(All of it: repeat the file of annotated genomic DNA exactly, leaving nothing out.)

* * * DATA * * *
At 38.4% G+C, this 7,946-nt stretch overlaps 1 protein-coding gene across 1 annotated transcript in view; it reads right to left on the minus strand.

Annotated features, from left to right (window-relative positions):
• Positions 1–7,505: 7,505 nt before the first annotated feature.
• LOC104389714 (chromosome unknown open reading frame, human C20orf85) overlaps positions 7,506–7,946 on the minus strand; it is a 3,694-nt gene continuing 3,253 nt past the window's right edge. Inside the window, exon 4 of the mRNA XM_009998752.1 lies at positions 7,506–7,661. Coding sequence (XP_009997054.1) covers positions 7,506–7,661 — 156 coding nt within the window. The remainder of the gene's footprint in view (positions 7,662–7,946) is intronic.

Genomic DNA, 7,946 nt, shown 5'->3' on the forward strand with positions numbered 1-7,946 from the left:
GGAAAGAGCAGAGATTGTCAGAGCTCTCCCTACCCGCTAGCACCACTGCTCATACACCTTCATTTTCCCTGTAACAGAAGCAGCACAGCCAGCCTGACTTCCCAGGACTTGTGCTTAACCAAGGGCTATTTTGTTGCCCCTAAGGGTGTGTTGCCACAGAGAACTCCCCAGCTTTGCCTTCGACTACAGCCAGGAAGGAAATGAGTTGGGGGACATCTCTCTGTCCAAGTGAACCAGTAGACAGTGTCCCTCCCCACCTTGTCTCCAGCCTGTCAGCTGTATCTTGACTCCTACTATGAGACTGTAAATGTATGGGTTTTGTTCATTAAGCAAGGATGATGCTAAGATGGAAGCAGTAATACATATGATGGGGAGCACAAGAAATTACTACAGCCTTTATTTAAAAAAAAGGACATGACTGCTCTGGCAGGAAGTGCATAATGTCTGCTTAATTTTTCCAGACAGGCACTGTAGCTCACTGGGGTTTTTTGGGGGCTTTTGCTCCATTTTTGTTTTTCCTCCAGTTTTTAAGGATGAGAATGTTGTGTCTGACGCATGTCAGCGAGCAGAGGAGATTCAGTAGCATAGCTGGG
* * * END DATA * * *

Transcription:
At 38.4% G+C, this 7,946-nt stretch overlaps 1 protein-coding gene across 1 annotated transcript in view; it reads right to left on the minus strand.

Annotated features, from left to right (window-relative positions):
• Positions 1–7,505: 7,505 nt before the first annotated feature.
• LOC104389714 (chromosome unknown open reading frame, human C20orf85) overlaps positions 7,506–7,946 on the minus strand; it is a 3,694-nt gene continuing 3,253 nt past the window's right edge. Inside the window, exon 4 of the mRNA XM_009998752.1 lies at positions 7,506–7,661. Coding sequence (XP_009997054.1) covers positions 7,506–7,661 — 156 coding nt within the window. The remainder of the gene's footprint in view (positions 7,662–7,946) is intronic.

Genomic DNA, 7,946 nt, shown 5'->3' on the forward strand with positions numbered 1-7,946 from the left:
GGAAAGAGCAGAGATTGTCAGAGCTCTCCCTACCCGCTAGCACCACTGCTCATACACCTTCATTTTCCCTGTAACAGAAGCAGCACAGCCAGCCTGACTTCCCAGGACTTGTGCTTAACCAAGGGCTATTTTGTTGCCCCTAAGGGTGTGTTGCCACAGAGAACTCCCCAGCTTTGCCTTCGACTACAGCCAGGAAGGAAATGAGTTGGGGGACATCTCTCTGTCCAAGTGAACCAGTAGACAGTGTCCCTCCCCACCTTGTCTCCAGCCTGTCAGCTGTATCTTGACTCCTACTATGAGACTGTAAATGTATGGGTTTTGTTCATTAAGCAAGGATGATGCTAAGATGGAAGCAGTAATACATATGATGGGGAGCACAAGAAATTACTACAGCCTTTATTTAAAAAAAAGGACATGACTGCTCTGGCAGGAAGTGCATAATGTCTGCTTAATTTTTCCAGACAGGCACTGTAGCTCACTGGGGTTTTTTGGGGGCTTTTGCTCCATTTTTGTTTTTCCTCCAGTTTTTAAGGATGAGAATGTTGTGTCTGACGCATGTCAGCGAGCAGAGGAGATTCAGTAGCATAGCTGGG